Battery and energy storage system maker Saft has confirmed the go-ahead of a project in Bermuda that was reported by local press sources earlier this month.
The company announced today that the construction of a 10MW lithium-ion battery energy storage system is to go ahead, with an expected lifetime of 20 years. Through the project, Saft will be able to demonstrate the company’s capabilities to integrate storage systems into energy networks and in building long-life assets to the grid.
Bermuda’s utility, Bermuda Electric Light Company (BELCO), commissioned the system, which will provide frequency response and spinning reserve – both so-called front-of-meter ancillary services which help maintain the balance of supply and demand of energy on the grid within manageable parameters.
Both services have historically been provided by thermal power generation, meaning that in the case of spinning reserve, where generators are ramped up to meet demand within minutes of receiving a signal from the grid, the turning up and down of fossil fuel power plants can be limited. Similarly, the battery storage system will be able to respond within seconds of a request to inject or absorb energy from the grid to maintain operating frequency.
Local news outlet Bernews had reported from the project on 4 February. Energy-Storage.news had emailed Saft’s communications department for confirmation and further information at the time but had not received a response.
Saft’s statement today did confirm that the project’s procurement by BELCO was in line with the utility’s long-term planning documents, recently published. It follows on from the island territory’s government establishing an Electricity Act in 2016 aimed at modernisation of Bermuda’s networks.
Saft said it is designing, delivering and installing the 10MW system under a turnkey contract, which is thought to be 5.5MWh capacity and will be built into their containerised form at Saft’s assembly facilities in Jacksonville, Florida. Saft will integrate and deliver control and monitoring capabilities, while power conversion equipment and switchgear will be supplied by automation and engineering company ABB. A local contractor meanwhile will install and commission it onsite early this year.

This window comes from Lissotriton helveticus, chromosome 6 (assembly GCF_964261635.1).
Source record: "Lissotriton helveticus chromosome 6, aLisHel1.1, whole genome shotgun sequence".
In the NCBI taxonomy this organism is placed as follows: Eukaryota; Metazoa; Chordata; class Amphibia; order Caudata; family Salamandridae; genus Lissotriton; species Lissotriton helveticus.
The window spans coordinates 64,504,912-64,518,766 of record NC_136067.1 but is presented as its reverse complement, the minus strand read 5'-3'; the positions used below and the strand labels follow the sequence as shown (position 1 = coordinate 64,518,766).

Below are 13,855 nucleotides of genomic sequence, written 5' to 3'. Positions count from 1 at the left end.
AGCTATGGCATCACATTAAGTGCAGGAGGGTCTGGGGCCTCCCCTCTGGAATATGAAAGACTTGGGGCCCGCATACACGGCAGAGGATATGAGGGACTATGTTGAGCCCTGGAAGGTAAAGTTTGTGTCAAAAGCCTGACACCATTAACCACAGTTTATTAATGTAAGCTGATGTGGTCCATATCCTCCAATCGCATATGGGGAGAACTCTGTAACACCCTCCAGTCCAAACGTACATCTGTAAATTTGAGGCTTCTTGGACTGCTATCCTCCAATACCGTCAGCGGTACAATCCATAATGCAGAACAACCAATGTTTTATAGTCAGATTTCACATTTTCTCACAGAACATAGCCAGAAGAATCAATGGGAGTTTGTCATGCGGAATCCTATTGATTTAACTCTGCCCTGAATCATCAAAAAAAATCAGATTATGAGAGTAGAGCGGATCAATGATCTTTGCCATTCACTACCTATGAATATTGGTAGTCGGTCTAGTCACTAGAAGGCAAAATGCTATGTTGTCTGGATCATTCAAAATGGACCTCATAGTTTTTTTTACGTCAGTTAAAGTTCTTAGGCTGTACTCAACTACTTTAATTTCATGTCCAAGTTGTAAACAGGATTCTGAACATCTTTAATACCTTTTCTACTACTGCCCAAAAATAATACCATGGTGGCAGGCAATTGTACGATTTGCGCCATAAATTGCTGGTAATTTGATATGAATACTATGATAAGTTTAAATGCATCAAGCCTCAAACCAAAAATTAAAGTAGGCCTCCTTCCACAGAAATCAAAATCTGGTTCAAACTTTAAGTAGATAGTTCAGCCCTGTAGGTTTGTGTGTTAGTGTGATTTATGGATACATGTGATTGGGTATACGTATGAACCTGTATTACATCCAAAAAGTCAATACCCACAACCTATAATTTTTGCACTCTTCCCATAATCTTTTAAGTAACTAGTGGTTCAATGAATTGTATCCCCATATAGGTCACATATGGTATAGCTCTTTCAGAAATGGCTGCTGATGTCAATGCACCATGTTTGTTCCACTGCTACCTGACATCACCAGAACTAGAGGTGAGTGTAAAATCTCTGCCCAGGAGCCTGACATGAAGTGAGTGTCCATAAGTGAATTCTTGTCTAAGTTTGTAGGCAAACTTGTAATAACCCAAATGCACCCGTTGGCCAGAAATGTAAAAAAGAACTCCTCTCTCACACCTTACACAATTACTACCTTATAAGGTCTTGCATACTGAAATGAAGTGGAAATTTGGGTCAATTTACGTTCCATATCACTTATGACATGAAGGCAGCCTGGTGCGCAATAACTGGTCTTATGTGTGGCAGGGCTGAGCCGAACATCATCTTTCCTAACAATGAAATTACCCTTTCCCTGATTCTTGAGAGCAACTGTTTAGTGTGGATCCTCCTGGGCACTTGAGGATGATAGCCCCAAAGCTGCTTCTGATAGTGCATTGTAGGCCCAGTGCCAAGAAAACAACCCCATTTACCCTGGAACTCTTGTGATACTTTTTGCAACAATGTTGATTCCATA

Bernews had carried quotes with BELCO representatives which added a little more technical detail, explaining that the 10MW of power can be discharged for up to 30 minutes. The batteries will be capable of kicking in within 50 milliseconds of a problem with generation being detected.
“This response is three times faster than a standard engine and will help to avoid the load shedding often associated with such events. When the new BESS facility comes online, it is anticipated that there will be estimated savings of US$2 million on fuel and maintenance costs whilst allowing BELCO to continue to supply a high level of continued reliability. The batteries used in the BESS are lithium ion and have a 20-year lifespan and are also recyclable,” the BELCO spokesperson said, adding that Saft, which is owned by oil and gas major Total, was awarded the project through competitive tender.
Bernews also quoted an interview with BELCO mechanical engineer Stephanie Simons, who said that the benefits will include reduced wear and tear on the existing network equipment and that while the project will last two decades, investment will be paid back within four years.